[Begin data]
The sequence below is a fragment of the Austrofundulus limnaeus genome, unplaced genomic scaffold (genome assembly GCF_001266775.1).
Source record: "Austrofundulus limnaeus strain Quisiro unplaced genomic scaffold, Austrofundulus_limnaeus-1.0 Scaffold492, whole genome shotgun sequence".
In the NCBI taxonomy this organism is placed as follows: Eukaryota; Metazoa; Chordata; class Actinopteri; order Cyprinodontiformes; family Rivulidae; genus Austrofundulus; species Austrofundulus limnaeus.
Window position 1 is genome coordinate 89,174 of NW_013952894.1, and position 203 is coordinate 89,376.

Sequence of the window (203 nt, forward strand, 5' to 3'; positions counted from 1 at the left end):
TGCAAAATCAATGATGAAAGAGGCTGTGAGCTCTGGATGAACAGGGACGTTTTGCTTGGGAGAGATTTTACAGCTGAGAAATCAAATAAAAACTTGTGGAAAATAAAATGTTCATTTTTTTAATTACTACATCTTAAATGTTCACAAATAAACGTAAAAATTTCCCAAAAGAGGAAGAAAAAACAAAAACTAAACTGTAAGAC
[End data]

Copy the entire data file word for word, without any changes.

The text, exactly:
The sequence below is a fragment of the Austrofundulus limnaeus genome, unplaced genomic scaffold (genome assembly GCF_001266775.1).
Source record: "Austrofundulus limnaeus strain Quisiro unplaced genomic scaffold, Austrofundulus_limnaeus-1.0 Scaffold492, whole genome shotgun sequence".
In the NCBI taxonomy this organism is placed as follows: Eukaryota; Metazoa; Chordata; class Actinopteri; order Cyprinodontiformes; family Rivulidae; genus Austrofundulus; species Austrofundulus limnaeus.
Window position 1 is genome coordinate 89,174 of NW_013952894.1, and position 203 is coordinate 89,376.

Sequence of the window (203 nt, forward strand, 5' to 3'; positions counted from 1 at the left end):
TGCAAAATCAATGATGAAAGAGGCTGTGAGCTCTGGATGAACAGGGACGTTTTGCTTGGGAGAGATTTTACAGCTGAGAAATCAAATAAAAACTTGTGGAAAATAAAATGTTCATTTTTTTAATTACTACATCTTAAATGTTCACAAATAAACGTAAAAATTTCCCAAAAGAGGAAGAAAAAACAAAAACTAAACTGTAAGAC